Colour glaze and venereal disease: food for thought
Updated: Aug 31, 2021
Recently I had the pleasure of playing tourist in the fine city of Auckland, casting aside my commuters’ hat in favour of walk socks and sandals – metaphorically speaking – I don’t actually wear sandals. As such I defied the laws of nature to attend the dawn blessing and subsequent opening of Te Toi Uku (destined to be known as ‘the Crown Lynn Museum’). Later that day I heard Lisa Reihana in conversation with Rhana Devenport (Director of the Auckland Art Gallery), participating in an event scheduled for the opening of Reihana’s exhibition, In Pursuit of Venus [infected]. Both were worth the early start. And because you never really stop being a museum director, both got me thinking.
Te Toi Uku is The Charlotte Museum Trust’s sister museum in New Lynn. Currently it is open as a research centre only, and sports a flash building in which to house its collection. In time it hopes to be open to the public, as we in our less flash building already are. Small display cases show iconic swans, and colour glaze tableware. Having been a collector of Crown Lynn for over ten years, I am embarrassed by how excited I was to be able to attend the opening of a Museum which to be fair, I had only just heard existed.
In Te Toi Uku is housed a collective heritage that we can all understand – who hasn’t eaten off Crown Lynn dinner plates?! In my family, being bought a Crown Lynn dinner set upon leaving home was a rite of passage. And at the same time, Te Toi Uku is an integral part of a distinctively New Lynn heritage: Crown Lynn isn’t called Crown Lynn for nothing.
After attending both Te Toi Uku’s dawn blessing and opening, I pulled my socks up, and dashed back into town in an attempt to make that afternoon’s event at the Auckland Art Gallery… in spite of traffic.
Lisa Reihana’s talk about her work In Pursuit of Venus [infected] was also well worth attending, albeit I arrived late and missed the beginning. I did however trip over a number of people in the dark which I think made up for coming in late. In Reihana’s panoramic video, spanning an immersive 26metres of gallery wall, the artist recreates Joseph Dufor’s 1804 scenic wallpaper. The original wallpaper focussed on the savages of the Pacific for its design motif, and Reihana’s video recreates this through a series of vignettes using actors, which is shown at approximate life size. It’s very impressive and worth a visit. In her talk, Reihana drew attention to her desire to be both respectful and inclusive in her use of Pacific culture in the work. While Dufor’s wallpaper told the story of an exotic, utopian Pacific, a fantasyland awaiting discovery, Reihana rewrites that history into something more substantial, human, and, well… ‘infected’. Listening to Reihana, I was reminded of how contemporary New Zealand art so often utilises New Zealand history; how our past is regularly being written by historians, but also by artists.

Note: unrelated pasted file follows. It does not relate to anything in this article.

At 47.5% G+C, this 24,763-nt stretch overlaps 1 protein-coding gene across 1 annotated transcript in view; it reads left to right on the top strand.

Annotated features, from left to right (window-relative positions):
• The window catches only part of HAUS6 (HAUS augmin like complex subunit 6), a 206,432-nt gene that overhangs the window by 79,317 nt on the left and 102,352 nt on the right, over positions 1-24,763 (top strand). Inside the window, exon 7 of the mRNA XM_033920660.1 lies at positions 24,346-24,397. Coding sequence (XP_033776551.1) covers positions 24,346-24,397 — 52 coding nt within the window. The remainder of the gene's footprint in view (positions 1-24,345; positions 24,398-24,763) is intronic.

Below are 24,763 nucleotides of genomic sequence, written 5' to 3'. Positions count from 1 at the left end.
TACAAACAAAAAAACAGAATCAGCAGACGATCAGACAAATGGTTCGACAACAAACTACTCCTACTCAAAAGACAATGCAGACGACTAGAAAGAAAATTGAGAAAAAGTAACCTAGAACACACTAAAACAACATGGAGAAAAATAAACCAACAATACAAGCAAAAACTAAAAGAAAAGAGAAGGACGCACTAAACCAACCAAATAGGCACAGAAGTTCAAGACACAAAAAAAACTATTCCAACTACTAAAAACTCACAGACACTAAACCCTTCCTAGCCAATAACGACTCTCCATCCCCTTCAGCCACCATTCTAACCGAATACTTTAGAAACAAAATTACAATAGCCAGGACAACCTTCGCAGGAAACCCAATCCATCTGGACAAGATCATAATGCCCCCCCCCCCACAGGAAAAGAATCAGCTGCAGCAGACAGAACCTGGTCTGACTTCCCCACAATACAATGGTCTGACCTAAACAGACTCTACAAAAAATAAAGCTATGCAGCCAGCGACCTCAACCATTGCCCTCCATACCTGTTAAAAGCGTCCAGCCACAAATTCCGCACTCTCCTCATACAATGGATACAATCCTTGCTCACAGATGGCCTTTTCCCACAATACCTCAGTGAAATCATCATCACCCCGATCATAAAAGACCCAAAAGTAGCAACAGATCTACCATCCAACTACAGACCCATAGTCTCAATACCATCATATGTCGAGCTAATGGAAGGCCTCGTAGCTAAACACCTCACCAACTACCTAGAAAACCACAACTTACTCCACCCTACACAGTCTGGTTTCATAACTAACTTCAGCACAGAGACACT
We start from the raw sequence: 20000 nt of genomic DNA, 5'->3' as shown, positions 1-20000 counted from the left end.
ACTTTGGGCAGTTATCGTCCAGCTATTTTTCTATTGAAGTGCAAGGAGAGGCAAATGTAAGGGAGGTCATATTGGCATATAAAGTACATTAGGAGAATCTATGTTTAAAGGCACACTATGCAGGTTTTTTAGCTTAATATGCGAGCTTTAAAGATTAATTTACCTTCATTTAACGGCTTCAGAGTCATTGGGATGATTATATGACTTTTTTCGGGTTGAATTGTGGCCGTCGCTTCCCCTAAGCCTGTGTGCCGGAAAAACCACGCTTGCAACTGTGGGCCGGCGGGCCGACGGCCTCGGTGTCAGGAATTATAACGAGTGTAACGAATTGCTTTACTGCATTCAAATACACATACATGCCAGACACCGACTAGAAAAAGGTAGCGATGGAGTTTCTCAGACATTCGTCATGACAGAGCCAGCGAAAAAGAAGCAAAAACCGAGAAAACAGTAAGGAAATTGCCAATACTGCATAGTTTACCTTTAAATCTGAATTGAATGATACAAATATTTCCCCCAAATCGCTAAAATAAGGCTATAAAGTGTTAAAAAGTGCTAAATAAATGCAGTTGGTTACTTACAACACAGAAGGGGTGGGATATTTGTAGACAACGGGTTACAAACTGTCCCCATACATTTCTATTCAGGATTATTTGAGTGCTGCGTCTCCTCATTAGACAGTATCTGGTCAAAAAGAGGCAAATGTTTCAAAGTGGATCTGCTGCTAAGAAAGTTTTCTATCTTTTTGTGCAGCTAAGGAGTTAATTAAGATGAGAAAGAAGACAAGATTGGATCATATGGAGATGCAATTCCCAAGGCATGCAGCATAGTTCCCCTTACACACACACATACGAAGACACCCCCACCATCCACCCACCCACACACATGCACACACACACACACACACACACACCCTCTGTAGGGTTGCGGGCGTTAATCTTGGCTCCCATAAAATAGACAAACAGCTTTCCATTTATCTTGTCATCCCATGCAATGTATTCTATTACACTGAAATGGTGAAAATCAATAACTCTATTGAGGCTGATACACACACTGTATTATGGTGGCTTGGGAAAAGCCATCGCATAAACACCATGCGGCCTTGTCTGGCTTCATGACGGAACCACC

Part series of the 1904 Sauvages de la Mer Pacifique
What does this have to do with lesbians, or the Charlotte Museum Trust? Both events raised issues of respect and inclusion, and speak to the question of how we might best represent the past in the present. Te Toi Uku preserves a predominantly Pakeha New Zealand treasure. It tells a national history through crockery. In Pursuit of Venus [infected] also offers a history, one which aspires to Pacific inclusion and respect. And this made me think, is it possible to tell a national history through lesbians at the Charlotte Museum? Can we do that and also be respectful and inclusive? When sometimes, respecting lesbians means keeping them invisible?
Reihana’s work is on show at the Auckland Art Gallery until 30 August. For more on Reihana’s work see http://www.inpursuitofvenus.com/
Te Toi Uku is open by appointment only. For more on the Crown Lynn Museum see http://portageceramicstrust.org.nz/